Who'd have thought we'd be spending half of 2020 working from home?
For us, it’s meant that our hiring process has had to go 100% remote too - as is the case for many other companies.
Goodbye meeting rooms.
The good news is, we now know it can be done, and works just as well as getting candidates in for face to face interviews.
So, we thought we’d share our learnings so far...
Keep candidates in the loop
If you’re going to be switching to video interviews, or putting your recruitment drive on hold altogether, let candidates know!
Jobseeking is stressful enough as it is, without the added anxiety of not knowing how or even if interviews are still happening.
Set expectations ahead of interviews
We’ve found the candidates really appreciate you reaching out ahead of the interview to let them know what to expect.
Fill them in on the formate and structure of the interview, tell them who they’ll be speaking to and confirm that they’ve received all of the necessary information (especially relevant if you’ll be working through a task or case study).
It’s also worth letting them know that it doesn’t matter what they’re wearing or their background (as in the room they’ll be calling from, although we don’t give a monkeys about their personal or ethnic background either come to mention it).
With all of the logistics and nagging little worries laid to rest, candidates can focus on actually showcasing their skills.
Show faces and get all interviewers involved
If you’re not leading the interview, you don’t want to be an ominous, faceless presence lurking on the call. Make sure all interviewers have their cameras turned on and introduce themselves.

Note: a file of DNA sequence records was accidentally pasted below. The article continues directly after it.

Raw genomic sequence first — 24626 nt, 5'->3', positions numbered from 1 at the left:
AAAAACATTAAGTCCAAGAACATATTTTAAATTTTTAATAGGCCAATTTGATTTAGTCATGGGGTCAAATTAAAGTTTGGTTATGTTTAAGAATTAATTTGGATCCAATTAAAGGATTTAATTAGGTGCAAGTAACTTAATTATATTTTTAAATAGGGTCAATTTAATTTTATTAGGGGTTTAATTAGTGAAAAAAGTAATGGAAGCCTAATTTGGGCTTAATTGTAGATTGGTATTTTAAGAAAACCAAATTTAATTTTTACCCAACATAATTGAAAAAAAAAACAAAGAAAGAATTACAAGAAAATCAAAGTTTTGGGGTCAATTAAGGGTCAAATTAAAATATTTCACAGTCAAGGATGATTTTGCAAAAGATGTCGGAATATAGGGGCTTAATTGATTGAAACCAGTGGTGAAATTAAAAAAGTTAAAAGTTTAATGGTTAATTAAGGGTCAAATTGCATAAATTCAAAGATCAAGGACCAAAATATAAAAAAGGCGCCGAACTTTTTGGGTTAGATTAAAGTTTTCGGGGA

Here at Applied, we have three interviewers. This is to tap into whats known as ‘crowd wisdom’ - the general rule that the collective judgment of many is more accurate than an individual’s.
Rather than be silent judges, digitally loom over candidates, we dish out the questions amongst the interviewers. When you’re not asking or answering questions, its probably a good idea to mute yourself, as any background noise (think kids running around, rustling, heavy breathing etc) can be off-putting for both the candidate and everyone else trying to listen in.
Try structured interviews
We’re big advocates of structured interviews, and we’d urge you to give them a go too. This basically just means that we ask all candidates the same questions in the same order.
Your standard interview is often subject to a fair amount of tangents and going with the flow, which not only leads to bias, but also wastes your time.
If you want to make an informed, objective decision, you’re better off sticking to a structure, so that all candidates are being compared within the same criteria. It also allows you to focus on what you’re actually looking for (which is hopefully just their ability to do the job), and not be wooed by impressive sounding experience or the way that someone comes across.
If you’re interested in using structured interviews, take a peek at our free resource.
Bonus tip: give all candidates separate zoom links
Sure, it might be easier to send all candidates the same Zoom link, but don’t do this if you have multiple interviewers on the same day.
If interviews overrun (which they often do), candidates could end up popping up in another’s call… which we can confirm, is very awkward.
We’ve been burned once… never again!
We built Applied to make hiring as fair and predictive as possible. If you’d like to learn more about how we go about doing this, fell free to go ahead and browse our resources.